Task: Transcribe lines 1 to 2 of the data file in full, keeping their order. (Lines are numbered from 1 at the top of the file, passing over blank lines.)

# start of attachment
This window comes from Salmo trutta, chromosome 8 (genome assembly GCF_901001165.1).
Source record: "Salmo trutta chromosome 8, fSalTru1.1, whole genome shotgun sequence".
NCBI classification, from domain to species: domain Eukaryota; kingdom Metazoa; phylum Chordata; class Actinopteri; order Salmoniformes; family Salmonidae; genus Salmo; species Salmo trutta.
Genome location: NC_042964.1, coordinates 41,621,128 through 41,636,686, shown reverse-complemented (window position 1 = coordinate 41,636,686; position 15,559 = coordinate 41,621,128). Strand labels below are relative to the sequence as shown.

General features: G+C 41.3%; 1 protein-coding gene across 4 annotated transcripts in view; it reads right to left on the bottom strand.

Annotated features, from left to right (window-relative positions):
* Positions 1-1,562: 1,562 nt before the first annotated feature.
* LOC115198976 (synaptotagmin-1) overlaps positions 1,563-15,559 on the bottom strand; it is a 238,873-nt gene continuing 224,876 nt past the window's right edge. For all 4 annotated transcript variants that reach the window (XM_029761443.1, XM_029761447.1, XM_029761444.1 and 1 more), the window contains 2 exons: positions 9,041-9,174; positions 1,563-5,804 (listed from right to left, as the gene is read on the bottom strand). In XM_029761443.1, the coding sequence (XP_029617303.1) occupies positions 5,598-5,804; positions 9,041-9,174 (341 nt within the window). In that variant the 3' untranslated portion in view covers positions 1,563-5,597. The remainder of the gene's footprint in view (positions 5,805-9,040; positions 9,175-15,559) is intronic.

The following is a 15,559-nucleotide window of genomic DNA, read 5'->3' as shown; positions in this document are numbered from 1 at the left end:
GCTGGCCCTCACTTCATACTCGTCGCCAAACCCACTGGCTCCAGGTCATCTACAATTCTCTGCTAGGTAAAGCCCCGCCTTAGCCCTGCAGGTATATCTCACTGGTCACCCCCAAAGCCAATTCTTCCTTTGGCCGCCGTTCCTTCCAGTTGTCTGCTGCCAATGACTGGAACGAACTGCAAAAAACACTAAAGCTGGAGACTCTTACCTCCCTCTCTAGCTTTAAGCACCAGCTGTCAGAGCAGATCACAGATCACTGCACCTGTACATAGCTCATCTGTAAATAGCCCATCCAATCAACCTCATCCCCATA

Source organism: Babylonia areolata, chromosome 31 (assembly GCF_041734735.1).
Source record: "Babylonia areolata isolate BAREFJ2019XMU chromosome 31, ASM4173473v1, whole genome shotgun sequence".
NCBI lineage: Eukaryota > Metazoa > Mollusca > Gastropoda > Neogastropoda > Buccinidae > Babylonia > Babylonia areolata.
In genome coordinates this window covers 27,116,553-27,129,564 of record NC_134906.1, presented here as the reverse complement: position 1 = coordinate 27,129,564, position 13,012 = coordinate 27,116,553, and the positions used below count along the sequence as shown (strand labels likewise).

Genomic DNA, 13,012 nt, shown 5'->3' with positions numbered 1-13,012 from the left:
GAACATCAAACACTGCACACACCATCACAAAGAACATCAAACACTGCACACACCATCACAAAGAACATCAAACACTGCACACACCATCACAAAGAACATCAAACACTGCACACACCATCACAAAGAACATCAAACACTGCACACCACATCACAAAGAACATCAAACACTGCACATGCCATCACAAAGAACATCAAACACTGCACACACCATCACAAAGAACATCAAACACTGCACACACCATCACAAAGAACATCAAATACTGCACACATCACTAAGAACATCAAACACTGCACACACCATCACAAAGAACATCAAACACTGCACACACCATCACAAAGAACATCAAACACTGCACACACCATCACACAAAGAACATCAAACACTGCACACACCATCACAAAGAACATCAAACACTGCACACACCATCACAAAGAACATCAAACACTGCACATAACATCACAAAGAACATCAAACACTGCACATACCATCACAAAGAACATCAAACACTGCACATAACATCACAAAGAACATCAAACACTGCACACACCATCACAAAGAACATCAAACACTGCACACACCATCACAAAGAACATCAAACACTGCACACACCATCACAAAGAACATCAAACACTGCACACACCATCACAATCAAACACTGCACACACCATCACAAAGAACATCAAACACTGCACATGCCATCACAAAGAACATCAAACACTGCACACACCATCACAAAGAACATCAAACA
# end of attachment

This window comes from Salmo trutta, chromosome 8 (genome assembly GCF_901001165.1).
Source record: "Salmo trutta chromosome 8, fSalTru1.1, whole genome shotgun sequence".